By Golden Sibanda
The Zimbabwe Stock Exchange (ZSE) market capitalisation registered marginal gains for most of last week, as investors wrote off major change on the political front and adding 0,76 percent to close the week to July 17 higher at $11,99 billion in trading largely driven by foreign investors.
The outcome of an election, especially presidential polls, normally has a large impact on taxes, health care, immigration policies and regulations, policies and economic plans and visions of central government, which affect economies and business for months or years to come.
Negative perceptions about the victory of a particular candidate, as observed across world politics, may thus ignite a flight to safe havens by investors leading many, especially foreigners, to divest and send markets into tailspin.
Positive perceptions normally elicit bullish reactions from stock markets, as investors take positions in anticipation of dividends during era of the reign of particular candidates.
Last week’s gains in the ZSE market cap brought year-to-date gains to 20 percent, bucking the trend that characterised the equities market before and after the 2013 harmonised elections, depicting confidence in the new dispensation, which pledged to focus more on economics than politics to rebuild the economy.
ZSE’s Industrials plunged 11,09 percent as panicked investors fled the bourse in the 2013 post election market bloodbath that saw the heaviest sell-off since dollarisation of the domestic economy in February 2009.
The Industrials Index dropped 25,64 points or 11,09 percent to 205,57, trimming its gains in the year to 34,89 percent while the Mining Index was 1,33 points or 2,01 percent weaker at 65,00 as investors reacted to former President Mugabe’s win.
But this year most indicators traded either in positive territory or shed just marginally in reflection of normal investor sentiment or perception of the key fundamentals affecting particular ZSE listed stocks.
Mr Nelson Chamisa of the MDC Alliance, fronting a handful of opposition parties forging a united front to dislodge the ruling ZANU-PF, polled 44,3 percent and has challenged the incumbent, President Mnangagwa, who won this year’s slugfest with 50,8 percent of the vote, as announced by the Zimbabwe Electoral Commission.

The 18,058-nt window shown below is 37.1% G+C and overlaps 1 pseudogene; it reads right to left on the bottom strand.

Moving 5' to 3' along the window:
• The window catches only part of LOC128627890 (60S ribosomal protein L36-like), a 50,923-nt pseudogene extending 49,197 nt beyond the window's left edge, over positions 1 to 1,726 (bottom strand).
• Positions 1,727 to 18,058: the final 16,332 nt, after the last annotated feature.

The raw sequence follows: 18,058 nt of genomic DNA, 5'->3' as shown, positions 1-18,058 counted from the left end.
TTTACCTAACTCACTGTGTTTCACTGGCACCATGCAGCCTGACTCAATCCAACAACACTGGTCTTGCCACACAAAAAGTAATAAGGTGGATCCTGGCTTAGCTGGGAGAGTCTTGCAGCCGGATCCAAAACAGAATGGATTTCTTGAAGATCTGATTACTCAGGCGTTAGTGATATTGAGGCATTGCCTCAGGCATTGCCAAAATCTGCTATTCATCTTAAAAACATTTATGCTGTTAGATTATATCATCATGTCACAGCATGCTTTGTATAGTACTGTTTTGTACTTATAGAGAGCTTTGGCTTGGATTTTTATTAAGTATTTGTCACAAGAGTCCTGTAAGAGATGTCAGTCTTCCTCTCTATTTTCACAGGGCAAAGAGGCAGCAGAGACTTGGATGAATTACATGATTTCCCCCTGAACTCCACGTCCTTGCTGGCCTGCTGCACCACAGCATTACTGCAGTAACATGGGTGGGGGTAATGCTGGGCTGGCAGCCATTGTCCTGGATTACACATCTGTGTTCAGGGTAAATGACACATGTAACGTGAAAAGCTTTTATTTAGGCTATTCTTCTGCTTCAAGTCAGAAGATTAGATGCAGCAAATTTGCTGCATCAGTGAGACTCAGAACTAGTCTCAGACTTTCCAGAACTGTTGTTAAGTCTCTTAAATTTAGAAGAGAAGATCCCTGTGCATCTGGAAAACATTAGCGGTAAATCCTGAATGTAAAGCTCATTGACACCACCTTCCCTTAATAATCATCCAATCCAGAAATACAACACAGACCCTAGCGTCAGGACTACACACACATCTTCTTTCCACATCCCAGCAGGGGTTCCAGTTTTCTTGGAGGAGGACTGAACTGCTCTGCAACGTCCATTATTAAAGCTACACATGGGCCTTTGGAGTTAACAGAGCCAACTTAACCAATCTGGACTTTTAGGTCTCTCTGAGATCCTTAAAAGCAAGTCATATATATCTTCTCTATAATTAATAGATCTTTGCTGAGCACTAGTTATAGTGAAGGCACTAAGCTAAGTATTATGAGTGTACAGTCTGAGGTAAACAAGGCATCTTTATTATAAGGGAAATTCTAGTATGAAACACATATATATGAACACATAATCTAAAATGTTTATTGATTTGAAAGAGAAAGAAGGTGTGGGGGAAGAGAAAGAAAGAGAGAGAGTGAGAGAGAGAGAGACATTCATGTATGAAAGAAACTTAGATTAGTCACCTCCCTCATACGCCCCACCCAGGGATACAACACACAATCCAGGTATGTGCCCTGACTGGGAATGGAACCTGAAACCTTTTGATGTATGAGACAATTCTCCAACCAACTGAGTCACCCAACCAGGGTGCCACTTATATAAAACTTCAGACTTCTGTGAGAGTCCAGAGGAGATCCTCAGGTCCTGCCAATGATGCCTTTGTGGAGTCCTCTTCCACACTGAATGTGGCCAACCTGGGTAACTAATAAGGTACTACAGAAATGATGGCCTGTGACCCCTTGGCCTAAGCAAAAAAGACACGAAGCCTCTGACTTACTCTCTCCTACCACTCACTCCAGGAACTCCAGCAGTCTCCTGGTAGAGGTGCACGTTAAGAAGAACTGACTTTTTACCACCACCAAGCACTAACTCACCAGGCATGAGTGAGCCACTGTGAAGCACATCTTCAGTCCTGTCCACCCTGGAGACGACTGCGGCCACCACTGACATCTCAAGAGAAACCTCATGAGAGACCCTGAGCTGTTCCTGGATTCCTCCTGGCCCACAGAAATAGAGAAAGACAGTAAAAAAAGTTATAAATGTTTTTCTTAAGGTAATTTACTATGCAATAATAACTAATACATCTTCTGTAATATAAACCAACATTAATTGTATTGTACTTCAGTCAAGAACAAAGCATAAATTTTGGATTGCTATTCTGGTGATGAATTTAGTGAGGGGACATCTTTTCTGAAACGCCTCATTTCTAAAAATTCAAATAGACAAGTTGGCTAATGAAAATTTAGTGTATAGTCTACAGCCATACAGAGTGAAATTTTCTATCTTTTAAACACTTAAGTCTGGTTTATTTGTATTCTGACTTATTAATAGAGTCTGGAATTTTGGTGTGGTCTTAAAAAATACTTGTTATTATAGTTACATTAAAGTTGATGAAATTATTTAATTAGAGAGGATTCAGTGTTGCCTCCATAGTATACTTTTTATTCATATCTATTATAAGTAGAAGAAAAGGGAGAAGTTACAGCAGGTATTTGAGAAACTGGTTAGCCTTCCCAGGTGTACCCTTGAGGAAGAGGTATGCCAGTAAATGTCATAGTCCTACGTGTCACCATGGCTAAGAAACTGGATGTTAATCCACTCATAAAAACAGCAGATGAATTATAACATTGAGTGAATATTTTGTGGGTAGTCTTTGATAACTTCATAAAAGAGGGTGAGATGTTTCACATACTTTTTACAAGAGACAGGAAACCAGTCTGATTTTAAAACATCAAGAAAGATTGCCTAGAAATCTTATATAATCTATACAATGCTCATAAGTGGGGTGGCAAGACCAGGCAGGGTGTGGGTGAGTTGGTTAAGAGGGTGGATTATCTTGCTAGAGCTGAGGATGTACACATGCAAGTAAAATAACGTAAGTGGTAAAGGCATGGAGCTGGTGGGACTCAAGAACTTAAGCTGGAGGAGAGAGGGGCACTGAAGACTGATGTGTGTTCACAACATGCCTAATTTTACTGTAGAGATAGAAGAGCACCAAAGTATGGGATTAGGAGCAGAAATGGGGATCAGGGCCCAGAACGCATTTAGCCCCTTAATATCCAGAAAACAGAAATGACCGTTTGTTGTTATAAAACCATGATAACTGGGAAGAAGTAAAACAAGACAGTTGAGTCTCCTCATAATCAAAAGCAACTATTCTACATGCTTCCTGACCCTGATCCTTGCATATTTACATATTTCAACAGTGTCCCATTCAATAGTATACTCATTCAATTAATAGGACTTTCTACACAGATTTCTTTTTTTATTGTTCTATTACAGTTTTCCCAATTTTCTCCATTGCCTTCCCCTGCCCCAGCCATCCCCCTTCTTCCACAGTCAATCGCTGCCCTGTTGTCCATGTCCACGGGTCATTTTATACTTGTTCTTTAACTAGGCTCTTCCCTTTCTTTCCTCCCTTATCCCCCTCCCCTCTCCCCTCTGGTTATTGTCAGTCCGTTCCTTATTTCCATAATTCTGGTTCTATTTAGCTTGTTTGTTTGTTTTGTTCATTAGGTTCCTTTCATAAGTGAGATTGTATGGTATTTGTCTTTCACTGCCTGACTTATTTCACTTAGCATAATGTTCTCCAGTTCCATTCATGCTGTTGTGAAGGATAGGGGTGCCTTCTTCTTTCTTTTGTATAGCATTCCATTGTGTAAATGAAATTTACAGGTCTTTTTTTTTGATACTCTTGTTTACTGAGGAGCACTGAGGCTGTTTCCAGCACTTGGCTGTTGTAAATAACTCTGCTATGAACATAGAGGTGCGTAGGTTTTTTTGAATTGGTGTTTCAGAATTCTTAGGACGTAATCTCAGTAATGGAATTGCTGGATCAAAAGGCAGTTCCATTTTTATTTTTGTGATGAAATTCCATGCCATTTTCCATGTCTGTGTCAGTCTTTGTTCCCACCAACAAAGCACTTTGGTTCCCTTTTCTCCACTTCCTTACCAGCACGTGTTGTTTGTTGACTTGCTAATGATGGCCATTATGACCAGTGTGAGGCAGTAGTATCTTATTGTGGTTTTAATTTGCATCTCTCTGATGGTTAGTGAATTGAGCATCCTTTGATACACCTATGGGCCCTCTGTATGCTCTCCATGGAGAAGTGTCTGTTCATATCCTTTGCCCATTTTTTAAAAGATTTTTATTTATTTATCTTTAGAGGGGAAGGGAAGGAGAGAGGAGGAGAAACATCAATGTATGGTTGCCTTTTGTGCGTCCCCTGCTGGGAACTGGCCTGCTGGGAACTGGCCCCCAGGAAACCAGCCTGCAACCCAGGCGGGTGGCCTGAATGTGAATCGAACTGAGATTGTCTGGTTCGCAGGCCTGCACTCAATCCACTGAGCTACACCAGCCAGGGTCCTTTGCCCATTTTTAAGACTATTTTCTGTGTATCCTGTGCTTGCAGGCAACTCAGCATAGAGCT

The MDC Alliance’s election results court challenge is due for hearing by the Constitutional Court tomorrow and the verdict is expected by the end of the month, but it has been business as usual on Zimbabwe’s prime capital market.
Post the 2018 harmonised elections, the trend on ZSE has been nothing out of the ordinary really in terms of losses, gains and behaviour of key indicators with the bourse characterised by mixed trading at worst and marginal gains at best.
Last week the ZSE all-share index gained 0,89 percent to 112,77 while the top 10 index climbed 0,06 percent to close the week at 158,90.
Other top gainers, in last week were Zimplow (17,25c), Getbucks (3,30c) and Padenga (65c), which rose 43,75 percent, 10 percent and 7,88 percent, showing little regard for the potentially bruising legal battle started by Chamisa’s MDC Alliance.
On a yearly basis, cable manufacturer Cafca has been the biggest beneficiary, climbing 150 percent to 75c, Zimplow which jumped 120 percent to 17,25c, Unifreight, which jumped 77,5 percent to 2,52c, Edgars which added 66,7 percent to 6,7c and African Sun, which piled on 52 percent to 7,32c.
Volumes traded during the week under review totalled 32,32 million shares and averaged 10,77 million shares per day. Weekly turnover totalled on the ZSE was $4, 23 million. Average daily value traded was $1,41 million for the week.